The East African Legislative Assembly (EALA) has passed a key report of its outreach and sensitisation activities and with it, approved http://corepr.pl/old/wp-includes/revision.php called for more awareness among the people on the benefits of EAC integration.
The Assembly further wants the specific interest groups including youth, advice http://couponadventures.com/wp-admin/includes/class-wp-ajax-upgrader-skin.php women, what is ed http://cooperativenet.com/wp-admin/includes/update-core.php civil and co-operative societies to be fully involved in the integration process and the pillars of integration including the Political Federation, fast tracked.
The growing stature of Kiswahili also did not escape the attention of the legislators on Wednesday night.
During the sensitisation activities in the Partner States, Members observed the growing interest of the stakeholders in embracing and learning the Kiswahili language.
Besides promoting unity among the EAC populace, the Kiswahili language is a critical medium of communication that will facilitate trade in the region.
The Sensitisation report presented by Hon Patricia Hajabakiga, Chair of EALA Rwanda Chapter, is a culmination of outreach and sensitisation activities carried out in the Partner States by the various country Chapters of EALA in June 2016.
The activities held between June 9th to 28th, 2016 were anchored under the theme: EAC Youth Agenda: Accessing the Gains.
At the same time, the Assembly also recommended that the EAC Anthem and the flag should go hand in hand with respective national ones (flags) at all times.
The sensitization activity followed the previous one undertaken in April 2016. The activity, emanated from the policy guidance by the Summit and the decision of the Assembly’s Commission to reach out to the people of East Africa as part of their representatives, on the one side.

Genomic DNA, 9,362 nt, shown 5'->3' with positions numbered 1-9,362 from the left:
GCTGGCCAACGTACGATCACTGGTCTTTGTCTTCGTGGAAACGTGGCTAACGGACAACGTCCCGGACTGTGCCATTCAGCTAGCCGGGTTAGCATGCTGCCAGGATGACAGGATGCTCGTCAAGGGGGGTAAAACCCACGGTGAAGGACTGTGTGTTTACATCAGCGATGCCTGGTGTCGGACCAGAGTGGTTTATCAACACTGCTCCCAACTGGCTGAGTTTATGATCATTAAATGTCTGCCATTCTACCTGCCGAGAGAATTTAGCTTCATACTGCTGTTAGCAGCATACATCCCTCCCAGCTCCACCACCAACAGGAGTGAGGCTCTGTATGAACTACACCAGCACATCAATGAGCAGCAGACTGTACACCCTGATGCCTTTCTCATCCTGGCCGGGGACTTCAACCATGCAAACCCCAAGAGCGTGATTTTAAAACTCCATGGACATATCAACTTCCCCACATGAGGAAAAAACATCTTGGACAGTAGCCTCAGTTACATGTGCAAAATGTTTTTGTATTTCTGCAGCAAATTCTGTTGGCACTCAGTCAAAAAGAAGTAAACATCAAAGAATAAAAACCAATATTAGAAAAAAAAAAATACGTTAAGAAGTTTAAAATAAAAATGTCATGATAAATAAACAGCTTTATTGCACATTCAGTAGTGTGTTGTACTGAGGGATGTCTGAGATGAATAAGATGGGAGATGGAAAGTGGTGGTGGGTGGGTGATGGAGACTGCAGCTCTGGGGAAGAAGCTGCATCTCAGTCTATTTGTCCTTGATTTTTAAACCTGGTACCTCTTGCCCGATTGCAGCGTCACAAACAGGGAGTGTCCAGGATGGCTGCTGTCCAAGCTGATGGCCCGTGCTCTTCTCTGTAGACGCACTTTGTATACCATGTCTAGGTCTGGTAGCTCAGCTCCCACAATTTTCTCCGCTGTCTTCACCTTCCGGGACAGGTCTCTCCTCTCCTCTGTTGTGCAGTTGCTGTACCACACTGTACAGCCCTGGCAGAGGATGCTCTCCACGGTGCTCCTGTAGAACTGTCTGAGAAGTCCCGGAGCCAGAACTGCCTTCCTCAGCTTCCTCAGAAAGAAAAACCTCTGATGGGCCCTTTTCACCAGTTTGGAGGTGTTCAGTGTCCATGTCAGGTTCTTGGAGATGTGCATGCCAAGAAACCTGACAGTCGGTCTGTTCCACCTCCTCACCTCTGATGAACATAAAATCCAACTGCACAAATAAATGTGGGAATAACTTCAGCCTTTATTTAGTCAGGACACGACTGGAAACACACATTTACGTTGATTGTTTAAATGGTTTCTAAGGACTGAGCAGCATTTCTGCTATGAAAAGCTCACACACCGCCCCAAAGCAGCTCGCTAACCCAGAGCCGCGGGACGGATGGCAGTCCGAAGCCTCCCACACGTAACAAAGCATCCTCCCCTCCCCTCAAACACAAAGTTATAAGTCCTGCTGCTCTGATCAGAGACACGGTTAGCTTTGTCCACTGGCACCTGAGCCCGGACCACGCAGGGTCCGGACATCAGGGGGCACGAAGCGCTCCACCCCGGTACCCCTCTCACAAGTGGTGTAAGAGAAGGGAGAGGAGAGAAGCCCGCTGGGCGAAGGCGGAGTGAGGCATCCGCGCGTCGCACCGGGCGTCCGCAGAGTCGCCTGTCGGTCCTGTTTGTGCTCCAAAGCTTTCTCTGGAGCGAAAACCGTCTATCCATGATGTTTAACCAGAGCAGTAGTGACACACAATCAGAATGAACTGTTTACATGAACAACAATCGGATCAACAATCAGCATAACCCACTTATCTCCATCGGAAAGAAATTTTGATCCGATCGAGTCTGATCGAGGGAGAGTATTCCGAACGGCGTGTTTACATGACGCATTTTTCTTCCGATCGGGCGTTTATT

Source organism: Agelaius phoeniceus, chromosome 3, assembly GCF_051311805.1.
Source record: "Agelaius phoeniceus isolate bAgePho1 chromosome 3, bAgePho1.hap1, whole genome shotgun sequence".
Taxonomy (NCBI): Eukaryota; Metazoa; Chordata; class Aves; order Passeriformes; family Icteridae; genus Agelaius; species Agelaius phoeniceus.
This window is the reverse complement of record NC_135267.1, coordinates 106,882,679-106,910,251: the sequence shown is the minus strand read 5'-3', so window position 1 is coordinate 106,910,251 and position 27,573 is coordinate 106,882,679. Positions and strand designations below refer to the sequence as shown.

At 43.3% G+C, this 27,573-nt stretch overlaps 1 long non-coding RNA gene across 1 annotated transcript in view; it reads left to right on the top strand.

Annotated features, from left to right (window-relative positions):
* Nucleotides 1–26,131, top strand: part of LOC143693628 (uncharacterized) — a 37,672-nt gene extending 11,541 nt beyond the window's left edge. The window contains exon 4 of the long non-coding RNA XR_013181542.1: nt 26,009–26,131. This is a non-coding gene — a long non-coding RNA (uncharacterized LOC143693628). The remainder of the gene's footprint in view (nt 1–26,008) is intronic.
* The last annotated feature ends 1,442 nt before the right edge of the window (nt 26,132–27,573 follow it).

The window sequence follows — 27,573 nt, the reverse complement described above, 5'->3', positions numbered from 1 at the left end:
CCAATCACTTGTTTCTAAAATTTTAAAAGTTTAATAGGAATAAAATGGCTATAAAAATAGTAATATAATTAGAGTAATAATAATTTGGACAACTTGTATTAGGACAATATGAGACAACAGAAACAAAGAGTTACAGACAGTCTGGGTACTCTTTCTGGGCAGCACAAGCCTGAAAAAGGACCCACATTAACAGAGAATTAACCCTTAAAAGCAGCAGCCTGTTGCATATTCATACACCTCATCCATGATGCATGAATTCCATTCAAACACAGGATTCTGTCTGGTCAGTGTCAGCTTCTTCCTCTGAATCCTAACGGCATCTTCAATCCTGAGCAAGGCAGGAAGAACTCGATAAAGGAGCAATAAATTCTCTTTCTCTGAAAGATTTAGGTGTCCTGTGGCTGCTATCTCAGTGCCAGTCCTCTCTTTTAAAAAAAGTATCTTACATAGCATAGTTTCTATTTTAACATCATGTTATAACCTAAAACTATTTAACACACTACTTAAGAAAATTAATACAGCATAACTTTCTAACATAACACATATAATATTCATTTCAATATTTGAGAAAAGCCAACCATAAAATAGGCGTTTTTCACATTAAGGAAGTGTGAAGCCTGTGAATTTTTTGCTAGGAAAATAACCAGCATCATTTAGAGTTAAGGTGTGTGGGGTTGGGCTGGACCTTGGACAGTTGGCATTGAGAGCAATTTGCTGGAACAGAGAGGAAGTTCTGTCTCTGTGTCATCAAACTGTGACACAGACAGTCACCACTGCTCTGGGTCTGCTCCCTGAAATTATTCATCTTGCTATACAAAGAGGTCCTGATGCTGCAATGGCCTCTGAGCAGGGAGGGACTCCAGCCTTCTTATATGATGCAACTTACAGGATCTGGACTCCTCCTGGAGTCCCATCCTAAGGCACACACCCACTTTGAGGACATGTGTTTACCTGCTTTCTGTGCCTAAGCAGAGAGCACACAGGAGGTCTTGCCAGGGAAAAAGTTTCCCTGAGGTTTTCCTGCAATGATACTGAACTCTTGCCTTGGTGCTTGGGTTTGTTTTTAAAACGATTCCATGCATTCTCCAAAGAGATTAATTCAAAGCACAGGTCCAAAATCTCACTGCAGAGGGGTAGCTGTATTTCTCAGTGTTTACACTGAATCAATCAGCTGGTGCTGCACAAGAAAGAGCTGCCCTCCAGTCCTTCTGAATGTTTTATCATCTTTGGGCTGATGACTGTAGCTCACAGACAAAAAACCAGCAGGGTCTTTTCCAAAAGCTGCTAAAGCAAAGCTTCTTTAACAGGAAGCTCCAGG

On the other, the move is in accordance with EALA’s Strategic Plan (2013-2018) that is based on a people-centered approach.
Members set out among other things to “sensitize the people of East Africa on the integration process; create awareness among the people of East Africa on the gains and challenges of integration and enhance mutual relationships and sustainable networking between EALA and the people of East Africa.”
Contributing to the debate, Hon Chris Opoka said traders in the region would benefit if the Common Market protocol is fully embraced.
The legislator added that the issue of multiple membership of regional blocs needs to be analysed to assess benefits thereof.
“The Council of Ministers need to critically look into the rationale whether it is really necessary for Partner States to be members of multiple blocs and to spread the resources further, or if they should be co-ordinating their efforts at EAC,” said Hon Opoka.
Hon Joseph Kiangoi underscored the importance of sensitisation saying if the citizens were informed, then full integration was bound to be achieved.
“We share a common history and it should be easier for us to achieve full integration,” Hon Kiangoi said.
Hon Maryam Ussi urged the House to ensure sensitisation is institutionalised in the calendar of activities of EALA.
Hon Mike Sebalu, rooted for Kiswahili as a key language that bonds and enables citizens of the region to communicate effectively and efficiently.
On her part, Hon Dora Byamukama called for amendment of the Treaty to cater for the dynamic process of strengthening integration.
She said it would be important if the regional Assembly can be constituted into a constituent Assembly to look into the Political Federation.
Third Deputy Prime Minister and Minister for EAC Affairs, Rt Hon Kirunda Kivejinja lauded the Assembly for undertaking sensitisation and said the Council would ensure institutionalisation and adequate financing.
Hon Frederic Ngenzebuhoro called for total removal of Non-Tariff Barriers (NTBs) and said unfortunately, the removal of some NTBs always led to introduction of new ones.
Hon Dr James Ndahiro, Shyrose Bhanji, Hon Abdullah Mwinyi, Hon Abubakar Zein, Hon Peter Mathuki all rooted for the adoption of the report.